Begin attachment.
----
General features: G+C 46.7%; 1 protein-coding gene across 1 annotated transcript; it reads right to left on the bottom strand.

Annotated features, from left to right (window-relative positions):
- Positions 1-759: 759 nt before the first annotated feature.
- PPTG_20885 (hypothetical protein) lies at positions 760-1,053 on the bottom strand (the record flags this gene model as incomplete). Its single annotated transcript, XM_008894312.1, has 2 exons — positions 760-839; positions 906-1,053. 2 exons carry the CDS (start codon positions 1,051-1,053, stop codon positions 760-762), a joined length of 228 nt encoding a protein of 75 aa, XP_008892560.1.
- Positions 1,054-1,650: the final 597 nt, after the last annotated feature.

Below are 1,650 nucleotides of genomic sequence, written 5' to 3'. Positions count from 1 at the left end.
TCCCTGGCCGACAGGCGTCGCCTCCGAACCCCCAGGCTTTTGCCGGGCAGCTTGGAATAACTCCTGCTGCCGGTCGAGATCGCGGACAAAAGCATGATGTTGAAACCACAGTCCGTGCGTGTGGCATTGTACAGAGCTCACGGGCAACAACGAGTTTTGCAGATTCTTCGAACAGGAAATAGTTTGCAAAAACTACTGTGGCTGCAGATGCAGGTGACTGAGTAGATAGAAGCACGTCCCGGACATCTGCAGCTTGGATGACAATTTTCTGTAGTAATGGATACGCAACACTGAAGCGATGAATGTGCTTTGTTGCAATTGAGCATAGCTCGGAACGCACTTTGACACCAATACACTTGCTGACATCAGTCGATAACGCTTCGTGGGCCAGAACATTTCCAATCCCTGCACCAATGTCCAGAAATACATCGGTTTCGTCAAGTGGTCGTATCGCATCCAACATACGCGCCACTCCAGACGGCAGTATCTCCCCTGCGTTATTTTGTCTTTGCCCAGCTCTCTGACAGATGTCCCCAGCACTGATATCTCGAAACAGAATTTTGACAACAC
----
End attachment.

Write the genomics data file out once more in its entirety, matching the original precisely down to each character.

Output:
General features: G+C 46.7%; 1 protein-coding gene across 1 annotated transcript; it reads right to left on the bottom strand.

Annotated features, from left to right (window-relative positions):
- Positions 1-759: 759 nt before the first annotated feature.
- PPTG_20885 (hypothetical protein) lies at positions 760-1,053 on the bottom strand (the record flags this gene model as incomplete). Its single annotated transcript, XM_008894312.1, has 2 exons — positions 760-839; positions 906-1,053. 2 exons carry the CDS (start codon positions 1,051-1,053, stop codon positions 760-762), a joined length of 228 nt encoding a protein of 75 aa, XP_008892560.1.
- Positions 1,054-1,650: the final 597 nt, after the last annotated feature.

Below are 1,650 nucleotides of genomic sequence, written 5' to 3'. Positions count from 1 at the left end.
TCCCTGGCCGACAGGCGTCGCCTCCGAACCCCCAGGCTTTTGCCGGGCAGCTTGGAATAACTCCTGCTGCCGGTCGAGATCGCGGACAAAAGCATGATGTTGAAACCACAGTCCGTGCGTGTGGCATTGTACAGAGCTCACGGGCAACAACGAGTTTTGCAGATTCTTCGAACAGGAAATAGTTTGCAAAAACTACTGTGGCTGCAGATGCAGGTGACTGAGTAGATAGAAGCACGTCCCGGACATCTGCAGCTTGGATGACAATTTTCTGTAGTAATGGATACGCAACACTGAAGCGATGAATGTGCTTTGTTGCAATTGAGCATAGCTCGGAACGCACTTTGACACCAATACACTTGCTGACATCAGTCGATAACGCTTCGTGGGCCAGAACATTTCCAATCCCTGCACCAATGTCCAGAAATACATCGGTTTCGTCAAGTGGTCGTATCGCATCCAACATACGCGCCACTCCAGACGGCAGTATCTCCCCTGCGTTATTTTGTCTTTGCCCAGCTCTCTGACAGATGTCCCCAGCACTGATATCTCGAAACAGAATTTTGACAACAC